254 c. The Church is infallible when it condemns a certain proposition with some doctrinal censure. A doctrinal censure is “a qualification or restriction which indicates that a proposition is opposed, in some way, to faith or morals”. It is de fide that the Church is infallible when she specifies that a doctrine is heretical; it is certain that the Church is infallible when she states that a doctrine approaches heresy, or that a doctrine errs in a matter of faith, or that it is false. All this is apparent from the consensus of theologians, and from the practice of the Church since its earliest days. The Church always made judgments against false propositions and also imposed upon the faithful the obligation of adhering to these judgments. Many assert that in all doctrinal censures the Church is infallible.[4]

255 d. The Church is infallible in regard to dogmatic facts. A dogmatic fact is one which is so much connected with a doctrine of the Church that knowledge of it is necessary in order to understand the doctrine and to preserve it safely.

Dogmatic facts can be threefold: historical, doctrinal and hagiographical. Thus, dogmatic facts are the legitimacy of the Holy Pontiff, the ecumenical (universal) nature of a Council.

That the Church is infallible in regard to dogmatic facts is certain. For if the Church could make a mistake concerning the authority of the Holy Pontiff or of a Council, then there would always be grounds for doubting whether their decisions were infallible and accordingly for rejecting these decisions. So, too, for the question of whether a certain book contains orthodox teaching or heretical doctrine. Theologians commonly teach that the Church can infallibly determine what sense or meaning the words of a book convey once the context has been considered [5]; also whether this sense is orthodox or not. Otherwise, the Church would not be able to prevent heretics from spreading their errors and from avoiding condemnation. The heretics could say that the meaning of the book has not been correctly understood. Thus Clement XI declared "the sense (or meaning) conveyed by the five afore-said propositions of Jansenius’ book is condemned; this sense, as is evident, must be rejected and censured as heretical by all Christ’s faithful not only by word of mouth but also in the heart." [6]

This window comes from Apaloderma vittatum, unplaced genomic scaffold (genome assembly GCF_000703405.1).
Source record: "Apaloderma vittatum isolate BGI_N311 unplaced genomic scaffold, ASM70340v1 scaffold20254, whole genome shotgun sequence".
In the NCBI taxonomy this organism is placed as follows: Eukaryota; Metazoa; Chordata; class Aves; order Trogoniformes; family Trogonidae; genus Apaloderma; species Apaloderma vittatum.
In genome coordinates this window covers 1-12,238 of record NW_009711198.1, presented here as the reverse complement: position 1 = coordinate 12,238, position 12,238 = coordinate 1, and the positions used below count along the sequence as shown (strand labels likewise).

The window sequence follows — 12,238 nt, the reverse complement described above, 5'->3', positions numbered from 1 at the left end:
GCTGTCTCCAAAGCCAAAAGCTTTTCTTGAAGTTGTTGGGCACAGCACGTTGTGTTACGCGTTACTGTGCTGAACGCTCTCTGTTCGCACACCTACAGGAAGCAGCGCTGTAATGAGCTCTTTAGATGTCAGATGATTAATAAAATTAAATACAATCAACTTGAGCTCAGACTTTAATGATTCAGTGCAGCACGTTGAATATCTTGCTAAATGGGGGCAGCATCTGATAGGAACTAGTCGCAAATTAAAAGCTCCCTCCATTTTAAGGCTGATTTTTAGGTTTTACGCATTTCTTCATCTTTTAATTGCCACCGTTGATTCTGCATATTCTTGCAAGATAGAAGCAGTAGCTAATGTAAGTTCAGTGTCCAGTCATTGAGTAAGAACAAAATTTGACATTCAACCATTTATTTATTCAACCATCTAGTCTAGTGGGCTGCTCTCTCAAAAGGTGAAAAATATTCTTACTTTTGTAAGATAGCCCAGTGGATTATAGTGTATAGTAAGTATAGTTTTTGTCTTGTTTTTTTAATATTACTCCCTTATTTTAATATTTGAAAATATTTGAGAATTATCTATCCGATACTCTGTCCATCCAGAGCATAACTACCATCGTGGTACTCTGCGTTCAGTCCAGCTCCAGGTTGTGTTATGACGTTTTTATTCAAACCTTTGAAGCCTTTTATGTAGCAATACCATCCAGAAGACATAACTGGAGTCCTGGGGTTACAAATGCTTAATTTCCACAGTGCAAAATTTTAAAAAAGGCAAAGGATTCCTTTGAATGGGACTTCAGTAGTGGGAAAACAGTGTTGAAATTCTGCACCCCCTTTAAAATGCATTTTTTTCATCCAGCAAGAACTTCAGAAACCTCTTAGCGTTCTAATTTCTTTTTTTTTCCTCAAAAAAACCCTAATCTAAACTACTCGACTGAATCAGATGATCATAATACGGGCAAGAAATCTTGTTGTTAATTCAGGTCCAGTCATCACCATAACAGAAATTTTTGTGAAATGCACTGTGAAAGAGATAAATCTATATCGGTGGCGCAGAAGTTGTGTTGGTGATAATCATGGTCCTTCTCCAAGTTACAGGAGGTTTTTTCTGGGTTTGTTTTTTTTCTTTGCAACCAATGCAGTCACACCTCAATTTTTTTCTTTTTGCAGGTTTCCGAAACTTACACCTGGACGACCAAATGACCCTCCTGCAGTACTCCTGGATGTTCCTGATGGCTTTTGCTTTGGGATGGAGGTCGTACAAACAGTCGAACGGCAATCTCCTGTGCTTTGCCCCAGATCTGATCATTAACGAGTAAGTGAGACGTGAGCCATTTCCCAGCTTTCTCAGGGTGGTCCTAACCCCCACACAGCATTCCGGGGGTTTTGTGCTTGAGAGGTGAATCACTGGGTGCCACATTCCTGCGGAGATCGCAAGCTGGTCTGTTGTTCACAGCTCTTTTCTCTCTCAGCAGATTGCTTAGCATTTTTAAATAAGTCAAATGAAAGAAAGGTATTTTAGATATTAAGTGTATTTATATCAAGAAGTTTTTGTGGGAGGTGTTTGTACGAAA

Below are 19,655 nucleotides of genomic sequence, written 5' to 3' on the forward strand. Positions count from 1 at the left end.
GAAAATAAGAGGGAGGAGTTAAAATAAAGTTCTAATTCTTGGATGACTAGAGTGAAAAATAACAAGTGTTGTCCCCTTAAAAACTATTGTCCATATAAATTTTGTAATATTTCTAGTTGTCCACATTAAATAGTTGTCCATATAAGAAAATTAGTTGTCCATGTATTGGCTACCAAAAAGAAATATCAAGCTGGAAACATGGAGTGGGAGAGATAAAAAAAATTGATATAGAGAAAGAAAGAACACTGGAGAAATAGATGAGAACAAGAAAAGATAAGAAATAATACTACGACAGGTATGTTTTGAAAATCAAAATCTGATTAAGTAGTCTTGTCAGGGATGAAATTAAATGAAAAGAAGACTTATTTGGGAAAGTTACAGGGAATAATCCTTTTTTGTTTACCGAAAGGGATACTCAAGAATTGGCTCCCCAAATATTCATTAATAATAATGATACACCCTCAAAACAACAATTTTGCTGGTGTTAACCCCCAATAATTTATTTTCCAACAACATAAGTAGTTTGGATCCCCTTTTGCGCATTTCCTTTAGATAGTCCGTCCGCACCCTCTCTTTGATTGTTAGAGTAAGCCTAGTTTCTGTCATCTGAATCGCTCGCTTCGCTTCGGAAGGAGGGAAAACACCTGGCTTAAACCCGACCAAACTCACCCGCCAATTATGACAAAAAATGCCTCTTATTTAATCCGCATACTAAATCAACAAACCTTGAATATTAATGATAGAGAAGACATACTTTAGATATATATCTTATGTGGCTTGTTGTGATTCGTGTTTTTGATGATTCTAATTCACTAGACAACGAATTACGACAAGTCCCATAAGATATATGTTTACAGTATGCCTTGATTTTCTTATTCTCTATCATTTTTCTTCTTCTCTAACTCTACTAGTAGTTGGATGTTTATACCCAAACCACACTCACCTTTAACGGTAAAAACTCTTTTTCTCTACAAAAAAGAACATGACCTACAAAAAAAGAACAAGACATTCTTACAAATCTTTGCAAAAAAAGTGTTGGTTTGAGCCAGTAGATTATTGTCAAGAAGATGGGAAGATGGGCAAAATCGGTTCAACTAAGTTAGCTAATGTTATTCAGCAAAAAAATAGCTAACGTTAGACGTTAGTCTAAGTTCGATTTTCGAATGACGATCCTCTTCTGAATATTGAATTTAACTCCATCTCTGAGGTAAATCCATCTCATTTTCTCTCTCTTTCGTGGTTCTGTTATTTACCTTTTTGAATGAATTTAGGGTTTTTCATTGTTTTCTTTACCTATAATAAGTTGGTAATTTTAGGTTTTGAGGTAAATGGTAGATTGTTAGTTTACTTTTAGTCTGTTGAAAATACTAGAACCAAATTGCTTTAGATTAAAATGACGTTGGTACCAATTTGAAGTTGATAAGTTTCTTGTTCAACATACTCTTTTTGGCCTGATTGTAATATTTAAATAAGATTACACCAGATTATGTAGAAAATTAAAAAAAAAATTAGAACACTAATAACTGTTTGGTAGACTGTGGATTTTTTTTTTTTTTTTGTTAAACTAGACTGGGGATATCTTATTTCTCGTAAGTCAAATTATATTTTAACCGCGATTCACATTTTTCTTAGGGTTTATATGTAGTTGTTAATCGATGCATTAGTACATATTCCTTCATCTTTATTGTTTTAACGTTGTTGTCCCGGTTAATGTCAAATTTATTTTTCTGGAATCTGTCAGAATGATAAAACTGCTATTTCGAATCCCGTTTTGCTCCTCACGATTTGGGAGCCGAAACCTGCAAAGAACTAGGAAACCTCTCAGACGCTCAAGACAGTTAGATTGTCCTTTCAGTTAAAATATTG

256 e. The Church is infallible in regard to moral precepts since general laws for the universal Church cannot be in opposition to the natural or positive divine law, for the Church has received the obligation of leading souls to salvation. Therefore, it can enjoin nothing which has not been approved by God.

f. For a similar reason the Church is infallible in the matter of giving definitive approbation to a religious Order.

g. The Church is infallible in regard to canonization of saints, but not to beatification. This opinion is true and common: truly the Church cannot make a mistake in matters which concern a profession of faith and morals, when she is making known a definitive judgment and is imposing a precept on the faithful.


Notes:

1. Major Synopsis, n. 818-826.

2. Code of Canon Law, can. 1322-1408.

3. Syllabus, prop. II D.B., 1711; Vatican Council, D.B., 1798.

4. QUILLIET, a. Censures doctrinales, in Dictionnaire de Theologie Catholique.

5. When propositions are condemned according to the meaning intended by the author, the condemnation results not from the subjective meaning which the author probably had in mind, but from the natural and obvious sense or meaning, as it is taken from the book itself after everything has been duly considered.

6. Denzinger, 1350.